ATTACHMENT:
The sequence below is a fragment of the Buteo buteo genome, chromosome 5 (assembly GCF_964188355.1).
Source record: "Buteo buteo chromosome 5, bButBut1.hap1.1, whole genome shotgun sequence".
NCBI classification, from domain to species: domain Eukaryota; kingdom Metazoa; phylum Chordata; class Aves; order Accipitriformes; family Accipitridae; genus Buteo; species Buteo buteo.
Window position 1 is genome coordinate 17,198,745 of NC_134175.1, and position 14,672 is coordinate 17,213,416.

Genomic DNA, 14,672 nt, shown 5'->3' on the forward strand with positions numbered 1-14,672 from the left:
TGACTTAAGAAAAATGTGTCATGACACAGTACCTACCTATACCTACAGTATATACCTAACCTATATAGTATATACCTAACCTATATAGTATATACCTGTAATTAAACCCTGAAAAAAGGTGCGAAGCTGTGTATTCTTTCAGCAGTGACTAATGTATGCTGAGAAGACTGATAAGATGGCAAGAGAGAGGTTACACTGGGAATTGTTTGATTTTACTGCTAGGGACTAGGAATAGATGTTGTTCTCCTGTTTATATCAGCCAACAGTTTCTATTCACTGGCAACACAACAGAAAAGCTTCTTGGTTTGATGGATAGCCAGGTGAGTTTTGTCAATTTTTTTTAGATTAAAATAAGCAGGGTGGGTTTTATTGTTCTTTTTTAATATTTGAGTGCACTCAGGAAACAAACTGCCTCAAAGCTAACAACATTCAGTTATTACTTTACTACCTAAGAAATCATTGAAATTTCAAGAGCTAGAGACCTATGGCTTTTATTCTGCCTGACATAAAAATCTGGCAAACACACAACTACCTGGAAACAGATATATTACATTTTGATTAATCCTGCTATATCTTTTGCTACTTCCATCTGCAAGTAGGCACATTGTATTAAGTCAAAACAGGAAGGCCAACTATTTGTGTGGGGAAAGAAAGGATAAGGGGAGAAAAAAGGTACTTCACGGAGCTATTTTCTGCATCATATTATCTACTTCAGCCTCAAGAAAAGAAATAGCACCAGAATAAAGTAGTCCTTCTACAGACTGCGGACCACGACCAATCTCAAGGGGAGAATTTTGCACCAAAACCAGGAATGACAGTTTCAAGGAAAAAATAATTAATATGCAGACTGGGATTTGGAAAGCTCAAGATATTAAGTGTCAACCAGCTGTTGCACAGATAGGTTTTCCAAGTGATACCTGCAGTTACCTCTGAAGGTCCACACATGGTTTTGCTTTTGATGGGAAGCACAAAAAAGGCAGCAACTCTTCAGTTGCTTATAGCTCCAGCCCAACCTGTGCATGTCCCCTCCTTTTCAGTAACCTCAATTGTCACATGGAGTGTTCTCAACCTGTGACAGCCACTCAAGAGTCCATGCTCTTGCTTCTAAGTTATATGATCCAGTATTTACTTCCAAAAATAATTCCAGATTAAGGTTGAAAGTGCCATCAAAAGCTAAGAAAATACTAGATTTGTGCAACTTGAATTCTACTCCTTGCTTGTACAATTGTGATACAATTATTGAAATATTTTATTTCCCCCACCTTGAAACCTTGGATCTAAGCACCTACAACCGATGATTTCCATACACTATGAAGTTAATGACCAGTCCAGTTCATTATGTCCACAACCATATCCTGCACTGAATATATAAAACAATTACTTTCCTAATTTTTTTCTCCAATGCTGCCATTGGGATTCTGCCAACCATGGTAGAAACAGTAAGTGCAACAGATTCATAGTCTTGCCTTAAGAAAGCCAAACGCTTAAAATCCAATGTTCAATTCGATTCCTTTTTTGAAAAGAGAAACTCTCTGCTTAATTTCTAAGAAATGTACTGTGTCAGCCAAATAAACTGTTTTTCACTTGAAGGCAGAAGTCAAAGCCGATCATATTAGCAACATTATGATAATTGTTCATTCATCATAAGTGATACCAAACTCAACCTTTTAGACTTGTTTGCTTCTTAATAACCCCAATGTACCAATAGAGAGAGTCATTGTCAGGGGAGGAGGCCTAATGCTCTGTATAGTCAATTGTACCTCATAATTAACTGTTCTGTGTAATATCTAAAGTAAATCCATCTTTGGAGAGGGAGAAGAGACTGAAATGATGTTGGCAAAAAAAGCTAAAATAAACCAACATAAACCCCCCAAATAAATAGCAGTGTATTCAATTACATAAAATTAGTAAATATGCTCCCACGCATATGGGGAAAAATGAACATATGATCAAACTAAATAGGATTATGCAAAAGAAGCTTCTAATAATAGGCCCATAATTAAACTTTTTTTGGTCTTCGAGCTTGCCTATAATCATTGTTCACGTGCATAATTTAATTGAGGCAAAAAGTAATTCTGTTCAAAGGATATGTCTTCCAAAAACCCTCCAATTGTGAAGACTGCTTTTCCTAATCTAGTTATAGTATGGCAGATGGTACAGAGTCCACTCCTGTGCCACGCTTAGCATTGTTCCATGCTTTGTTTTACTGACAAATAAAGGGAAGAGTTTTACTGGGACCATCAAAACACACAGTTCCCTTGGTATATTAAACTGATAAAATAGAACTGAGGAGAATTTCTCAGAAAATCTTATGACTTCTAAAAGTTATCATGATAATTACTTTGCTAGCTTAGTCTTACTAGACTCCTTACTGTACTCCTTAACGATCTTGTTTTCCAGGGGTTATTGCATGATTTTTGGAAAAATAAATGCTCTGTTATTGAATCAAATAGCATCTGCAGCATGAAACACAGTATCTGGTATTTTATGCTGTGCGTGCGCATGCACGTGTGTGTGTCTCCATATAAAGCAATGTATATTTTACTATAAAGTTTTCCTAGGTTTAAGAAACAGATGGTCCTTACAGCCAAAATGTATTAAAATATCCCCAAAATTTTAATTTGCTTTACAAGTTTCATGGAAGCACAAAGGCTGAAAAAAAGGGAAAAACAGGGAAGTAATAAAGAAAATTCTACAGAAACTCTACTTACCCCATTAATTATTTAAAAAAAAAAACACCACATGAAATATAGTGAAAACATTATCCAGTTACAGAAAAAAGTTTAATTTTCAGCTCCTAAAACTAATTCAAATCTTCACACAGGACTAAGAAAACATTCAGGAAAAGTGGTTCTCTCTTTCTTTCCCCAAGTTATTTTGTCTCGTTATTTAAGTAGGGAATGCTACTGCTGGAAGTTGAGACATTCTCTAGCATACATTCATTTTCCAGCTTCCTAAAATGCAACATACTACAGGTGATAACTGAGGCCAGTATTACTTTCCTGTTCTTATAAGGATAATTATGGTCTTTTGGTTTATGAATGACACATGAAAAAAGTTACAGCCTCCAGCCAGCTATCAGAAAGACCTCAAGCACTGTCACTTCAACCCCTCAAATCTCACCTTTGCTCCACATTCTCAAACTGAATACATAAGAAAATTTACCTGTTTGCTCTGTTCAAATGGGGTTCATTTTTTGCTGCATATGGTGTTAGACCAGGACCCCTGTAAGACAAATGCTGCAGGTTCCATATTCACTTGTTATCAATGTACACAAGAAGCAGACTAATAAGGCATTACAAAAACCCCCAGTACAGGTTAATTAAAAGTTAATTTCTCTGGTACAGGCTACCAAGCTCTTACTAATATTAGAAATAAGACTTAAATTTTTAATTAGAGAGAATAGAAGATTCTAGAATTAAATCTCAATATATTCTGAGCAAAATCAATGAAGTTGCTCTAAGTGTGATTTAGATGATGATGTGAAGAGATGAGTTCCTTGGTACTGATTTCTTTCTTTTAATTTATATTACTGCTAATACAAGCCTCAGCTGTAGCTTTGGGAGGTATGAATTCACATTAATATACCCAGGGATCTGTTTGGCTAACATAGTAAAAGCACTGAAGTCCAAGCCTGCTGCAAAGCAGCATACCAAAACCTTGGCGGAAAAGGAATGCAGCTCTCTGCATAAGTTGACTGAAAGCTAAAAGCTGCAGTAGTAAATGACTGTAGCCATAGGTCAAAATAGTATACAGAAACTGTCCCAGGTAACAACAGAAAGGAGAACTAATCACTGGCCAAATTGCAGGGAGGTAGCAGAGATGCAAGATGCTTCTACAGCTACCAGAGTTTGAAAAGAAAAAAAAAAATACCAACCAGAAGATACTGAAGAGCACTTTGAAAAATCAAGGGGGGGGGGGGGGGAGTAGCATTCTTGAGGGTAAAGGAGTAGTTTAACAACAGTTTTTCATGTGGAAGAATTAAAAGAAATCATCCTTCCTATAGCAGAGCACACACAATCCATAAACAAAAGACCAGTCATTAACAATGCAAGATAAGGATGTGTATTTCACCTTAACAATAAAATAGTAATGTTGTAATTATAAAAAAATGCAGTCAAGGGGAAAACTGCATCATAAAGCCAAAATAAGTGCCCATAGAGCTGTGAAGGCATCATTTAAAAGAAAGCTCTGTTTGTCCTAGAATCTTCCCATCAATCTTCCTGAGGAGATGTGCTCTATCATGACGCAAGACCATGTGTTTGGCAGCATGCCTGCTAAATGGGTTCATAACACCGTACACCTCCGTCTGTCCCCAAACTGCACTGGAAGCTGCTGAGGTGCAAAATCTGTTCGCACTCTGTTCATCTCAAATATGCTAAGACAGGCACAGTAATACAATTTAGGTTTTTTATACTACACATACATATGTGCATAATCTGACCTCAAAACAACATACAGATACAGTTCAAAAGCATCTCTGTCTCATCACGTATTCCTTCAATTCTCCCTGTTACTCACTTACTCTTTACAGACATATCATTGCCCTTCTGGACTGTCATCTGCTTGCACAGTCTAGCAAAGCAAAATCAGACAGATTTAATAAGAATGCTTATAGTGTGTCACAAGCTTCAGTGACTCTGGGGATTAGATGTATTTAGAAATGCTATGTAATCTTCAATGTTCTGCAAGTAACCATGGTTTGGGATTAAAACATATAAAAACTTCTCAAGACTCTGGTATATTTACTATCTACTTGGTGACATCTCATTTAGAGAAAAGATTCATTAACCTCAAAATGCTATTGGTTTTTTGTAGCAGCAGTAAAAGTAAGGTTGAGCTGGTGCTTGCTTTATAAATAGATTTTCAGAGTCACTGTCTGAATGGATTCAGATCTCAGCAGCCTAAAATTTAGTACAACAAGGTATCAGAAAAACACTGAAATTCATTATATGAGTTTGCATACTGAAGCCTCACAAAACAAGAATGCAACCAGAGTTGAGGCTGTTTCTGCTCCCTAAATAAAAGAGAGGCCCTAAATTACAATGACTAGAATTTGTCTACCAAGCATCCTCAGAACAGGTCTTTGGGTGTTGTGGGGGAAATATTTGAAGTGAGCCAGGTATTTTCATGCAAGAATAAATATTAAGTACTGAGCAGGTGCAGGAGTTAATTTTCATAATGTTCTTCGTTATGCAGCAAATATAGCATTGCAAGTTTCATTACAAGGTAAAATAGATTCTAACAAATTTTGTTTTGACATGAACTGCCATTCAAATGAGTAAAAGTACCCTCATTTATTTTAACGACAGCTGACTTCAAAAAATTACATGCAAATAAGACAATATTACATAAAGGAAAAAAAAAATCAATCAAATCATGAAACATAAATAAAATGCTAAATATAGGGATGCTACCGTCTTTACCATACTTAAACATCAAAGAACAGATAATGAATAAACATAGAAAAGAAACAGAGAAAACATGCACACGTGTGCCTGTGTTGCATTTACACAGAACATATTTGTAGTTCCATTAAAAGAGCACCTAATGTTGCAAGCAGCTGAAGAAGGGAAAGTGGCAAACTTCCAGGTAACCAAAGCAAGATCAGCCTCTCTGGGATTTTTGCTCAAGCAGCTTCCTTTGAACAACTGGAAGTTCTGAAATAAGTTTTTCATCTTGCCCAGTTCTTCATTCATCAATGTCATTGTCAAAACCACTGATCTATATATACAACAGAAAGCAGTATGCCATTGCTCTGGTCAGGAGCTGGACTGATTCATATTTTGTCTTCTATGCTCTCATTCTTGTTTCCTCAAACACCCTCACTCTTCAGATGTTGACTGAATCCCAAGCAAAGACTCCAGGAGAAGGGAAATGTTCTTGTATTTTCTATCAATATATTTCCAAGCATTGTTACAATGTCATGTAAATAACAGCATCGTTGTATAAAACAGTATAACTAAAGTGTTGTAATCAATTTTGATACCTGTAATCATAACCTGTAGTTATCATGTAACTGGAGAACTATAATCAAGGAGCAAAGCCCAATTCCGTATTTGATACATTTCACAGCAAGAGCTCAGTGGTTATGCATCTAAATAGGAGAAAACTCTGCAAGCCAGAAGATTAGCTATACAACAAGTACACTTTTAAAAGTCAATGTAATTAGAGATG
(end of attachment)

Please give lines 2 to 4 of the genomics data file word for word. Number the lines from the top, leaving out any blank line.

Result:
Source record: "Buteo buteo chromosome 5, bButBut1.hap1.1, whole genome shotgun sequence".
NCBI classification, from domain to species: domain Eukaryota; kingdom Metazoa; phylum Chordata; class Aves; order Accipitriformes; family Accipitridae; genus Buteo; species Buteo buteo.
Window position 1 is genome coordinate 17,198,745 of NC_134175.1, and position 14,672 is coordinate 17,213,416.